Cephi Systems Software and Contract Services

25Apr/110

Java Article 24: Constants and the DRY Principle

Constants are a variety of static fields in Java. Constants are aptly named: They are intended to represent one immutable value, i.e. they are constant.

Constants are convenient because you can specify a value in one place verses specifying the value every time you need it. Also constants prevent you or another programmer from unintentionally changing the constant’s value somewhere else int he program. The use of constants is common in all kinds of software applications, especially in scientific and engineering applications, where you could be working with something like the ideal gas law.

Below are a couple of methods from an application calculating pressure and temperature with the ideal gas law:

public static double calculatePressure(double numberOfMoles,
double temperatureKelvin, double volumeLiters)
{
//Pressure = nRT / V
double pressurePascals =
(numberOfMoles * 8.314472 * temperatureKelvin )
/ volumeLiters;

return pressurePascals;
}

public static double calculateTemperature(double pressurePascals,
double volumeLiters, double numberOfMoles)
{
//Temperature = PV / nR
double temperatureKelvin =
(pressurePascals * volumeLiters)
/ (numberOfMoles * 8.314472 );

return temperatureKelvin;
}

Instead of entering the 8.314472 each time the value for R is needed you could declare it as a constant since you expect this value to never change. You do this by using:

public static final double IDEAL_GAS_CONSTANT = 8.314472;

The naming convention for constants is all caps with underscores between words. This helps you and other programmers identify them easily. The constant’s declaration uses the modifier static (meaning it is associated with a class rather than just an object), and the modifier final. The final modifier is what makes the constant immutable, as demonstrated below:

public class MainClass
{

public static final double IDEAL_GAS_CONSTANT = 8.314472;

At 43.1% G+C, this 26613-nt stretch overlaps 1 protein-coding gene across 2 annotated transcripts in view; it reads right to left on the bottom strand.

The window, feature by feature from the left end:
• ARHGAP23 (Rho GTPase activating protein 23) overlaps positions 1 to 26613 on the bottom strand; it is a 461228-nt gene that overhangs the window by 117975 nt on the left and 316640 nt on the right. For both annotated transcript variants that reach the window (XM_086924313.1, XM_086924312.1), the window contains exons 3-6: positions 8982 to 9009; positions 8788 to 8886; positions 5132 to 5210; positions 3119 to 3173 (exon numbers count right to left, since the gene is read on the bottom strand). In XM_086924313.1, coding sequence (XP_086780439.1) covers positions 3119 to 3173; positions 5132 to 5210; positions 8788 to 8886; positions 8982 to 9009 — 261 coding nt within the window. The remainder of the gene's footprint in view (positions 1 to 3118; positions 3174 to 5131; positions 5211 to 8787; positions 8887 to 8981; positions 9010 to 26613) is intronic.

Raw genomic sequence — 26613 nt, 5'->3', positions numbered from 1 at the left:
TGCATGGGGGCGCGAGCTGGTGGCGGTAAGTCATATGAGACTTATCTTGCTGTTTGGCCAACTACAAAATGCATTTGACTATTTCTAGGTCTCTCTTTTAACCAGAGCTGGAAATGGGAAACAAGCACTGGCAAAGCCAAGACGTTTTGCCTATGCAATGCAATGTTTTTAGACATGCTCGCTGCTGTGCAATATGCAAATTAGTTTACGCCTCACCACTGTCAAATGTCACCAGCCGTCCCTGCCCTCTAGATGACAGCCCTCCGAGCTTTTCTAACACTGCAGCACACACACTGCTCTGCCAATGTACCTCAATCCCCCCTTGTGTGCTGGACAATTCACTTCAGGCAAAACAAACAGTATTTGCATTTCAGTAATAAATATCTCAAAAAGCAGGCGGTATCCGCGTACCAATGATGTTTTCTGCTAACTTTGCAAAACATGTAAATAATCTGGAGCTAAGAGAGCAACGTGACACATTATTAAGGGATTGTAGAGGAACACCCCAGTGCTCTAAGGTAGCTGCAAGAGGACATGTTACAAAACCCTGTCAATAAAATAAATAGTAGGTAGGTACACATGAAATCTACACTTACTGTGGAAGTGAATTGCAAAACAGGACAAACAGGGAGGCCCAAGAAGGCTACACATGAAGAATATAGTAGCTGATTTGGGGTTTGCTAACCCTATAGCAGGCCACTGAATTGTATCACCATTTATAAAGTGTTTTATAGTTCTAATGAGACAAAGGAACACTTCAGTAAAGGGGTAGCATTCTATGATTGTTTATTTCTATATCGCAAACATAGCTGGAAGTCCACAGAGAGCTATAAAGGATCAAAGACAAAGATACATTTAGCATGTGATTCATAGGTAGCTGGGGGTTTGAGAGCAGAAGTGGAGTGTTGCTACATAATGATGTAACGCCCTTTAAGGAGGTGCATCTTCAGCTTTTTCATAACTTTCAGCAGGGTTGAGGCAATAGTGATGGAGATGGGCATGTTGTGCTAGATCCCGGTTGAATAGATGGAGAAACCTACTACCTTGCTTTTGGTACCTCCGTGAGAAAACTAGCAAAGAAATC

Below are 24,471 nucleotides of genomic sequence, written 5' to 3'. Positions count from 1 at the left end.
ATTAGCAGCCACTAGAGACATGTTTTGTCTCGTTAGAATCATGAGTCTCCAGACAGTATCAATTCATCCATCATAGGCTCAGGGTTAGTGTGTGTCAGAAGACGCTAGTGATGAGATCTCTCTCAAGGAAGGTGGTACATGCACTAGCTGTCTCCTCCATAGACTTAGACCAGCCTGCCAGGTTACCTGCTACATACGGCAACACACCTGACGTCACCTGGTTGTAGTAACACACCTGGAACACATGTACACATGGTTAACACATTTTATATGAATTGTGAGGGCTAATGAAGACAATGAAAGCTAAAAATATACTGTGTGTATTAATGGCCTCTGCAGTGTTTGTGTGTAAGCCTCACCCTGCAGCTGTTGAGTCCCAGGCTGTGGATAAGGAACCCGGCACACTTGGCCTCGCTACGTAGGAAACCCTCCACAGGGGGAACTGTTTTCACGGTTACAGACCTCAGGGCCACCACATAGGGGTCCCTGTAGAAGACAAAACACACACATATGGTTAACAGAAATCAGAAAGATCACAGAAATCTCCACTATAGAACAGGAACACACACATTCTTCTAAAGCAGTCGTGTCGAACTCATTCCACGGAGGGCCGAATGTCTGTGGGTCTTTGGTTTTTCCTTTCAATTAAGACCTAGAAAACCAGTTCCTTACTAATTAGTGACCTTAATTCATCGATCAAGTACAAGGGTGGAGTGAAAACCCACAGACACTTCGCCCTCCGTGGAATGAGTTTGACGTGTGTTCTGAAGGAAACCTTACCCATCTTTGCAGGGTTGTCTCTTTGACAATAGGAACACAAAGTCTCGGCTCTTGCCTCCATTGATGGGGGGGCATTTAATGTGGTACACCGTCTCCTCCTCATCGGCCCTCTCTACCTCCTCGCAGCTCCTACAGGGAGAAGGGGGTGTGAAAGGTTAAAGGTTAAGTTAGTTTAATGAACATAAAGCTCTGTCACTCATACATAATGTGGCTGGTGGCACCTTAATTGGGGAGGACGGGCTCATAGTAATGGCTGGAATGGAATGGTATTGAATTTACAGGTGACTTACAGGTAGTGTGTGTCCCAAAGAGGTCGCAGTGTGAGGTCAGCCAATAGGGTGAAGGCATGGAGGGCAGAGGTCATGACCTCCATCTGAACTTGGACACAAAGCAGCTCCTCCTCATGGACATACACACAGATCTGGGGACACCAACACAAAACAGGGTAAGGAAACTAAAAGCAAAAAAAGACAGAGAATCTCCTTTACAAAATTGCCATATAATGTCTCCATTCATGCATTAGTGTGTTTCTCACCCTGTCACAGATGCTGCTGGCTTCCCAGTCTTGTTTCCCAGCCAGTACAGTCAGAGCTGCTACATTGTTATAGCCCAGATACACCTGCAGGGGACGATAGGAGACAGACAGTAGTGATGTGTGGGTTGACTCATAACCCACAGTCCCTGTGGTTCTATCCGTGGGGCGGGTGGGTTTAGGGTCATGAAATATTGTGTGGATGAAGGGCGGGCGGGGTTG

public static void main(String[] args)
{
IDEAL_GAS_CONSTANT = 34.333; //error: this can not be changed
}

}

The use of constants is also a very basic example of using the Don't Repeat Yourself (DRY) principle of software development put forth by Hunt and Thomas in The Pragmatic Programmer. The DRY principle states "Every piece of knowledge must have a single, unambiguous, authoritative representation within a system."

In our example if you were to enter 8.314472 throughout your program you could make a typo resulting in a calculation error. Possibly even with dangerous consequences since we are working with gasses under pressure.

Using the constant IDEAL_GAS_CONSTANT is less prone for error. Typically if you make a typo here you get a “cannot be resolved” error from the compiler.

Another reason it is good to use constants is if a user came back and told you they needed a constant changed so the software performs better. Suppose you have a value in 20 different places in your program. First, it is much faster to change the value of one constant than it is to change the value in 20 different places.

Second, suppose you are changing the values and you only end up changing 19 of them, missing one. This type of error is very common in both programming and technical writing. Following the DRY principle helps prevent this kind of error.